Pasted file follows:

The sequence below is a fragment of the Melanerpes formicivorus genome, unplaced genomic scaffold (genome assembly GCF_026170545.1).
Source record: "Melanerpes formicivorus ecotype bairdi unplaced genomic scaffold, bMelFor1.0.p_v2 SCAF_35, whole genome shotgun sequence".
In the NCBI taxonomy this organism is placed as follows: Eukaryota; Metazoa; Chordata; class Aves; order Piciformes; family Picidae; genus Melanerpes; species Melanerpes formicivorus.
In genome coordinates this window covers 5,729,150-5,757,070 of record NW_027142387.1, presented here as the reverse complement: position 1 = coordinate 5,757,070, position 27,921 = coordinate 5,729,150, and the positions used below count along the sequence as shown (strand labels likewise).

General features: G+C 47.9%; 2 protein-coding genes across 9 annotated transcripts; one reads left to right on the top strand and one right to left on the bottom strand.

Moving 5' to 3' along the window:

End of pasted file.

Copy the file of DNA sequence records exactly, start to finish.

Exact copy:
The sequence below is a fragment of the Melanerpes formicivorus genome, unplaced genomic scaffold (genome assembly GCF_026170545.1).
Source record: "Melanerpes formicivorus ecotype bairdi unplaced genomic scaffold, bMelFor1.0.p_v2 SCAF_35, whole genome shotgun sequence".
In the NCBI taxonomy this organism is placed as follows: Eukaryota; Metazoa; Chordata; class Aves; order Piciformes; family Picidae; genus Melanerpes; species Melanerpes formicivorus.
In genome coordinates this window covers 5,729,150-5,757,070 of record NW_027142387.1, presented here as the reverse complement: position 1 = coordinate 5,757,070, position 27,921 = coordinate 5,729,150, and the positions used below count along the sequence as shown (strand labels likewise).

General features: G+C 47.9%; 2 protein-coding genes across 9 annotated transcripts; one reads left to right on the top strand and one right to left on the bottom strand.

Moving 5' to 3' along the window: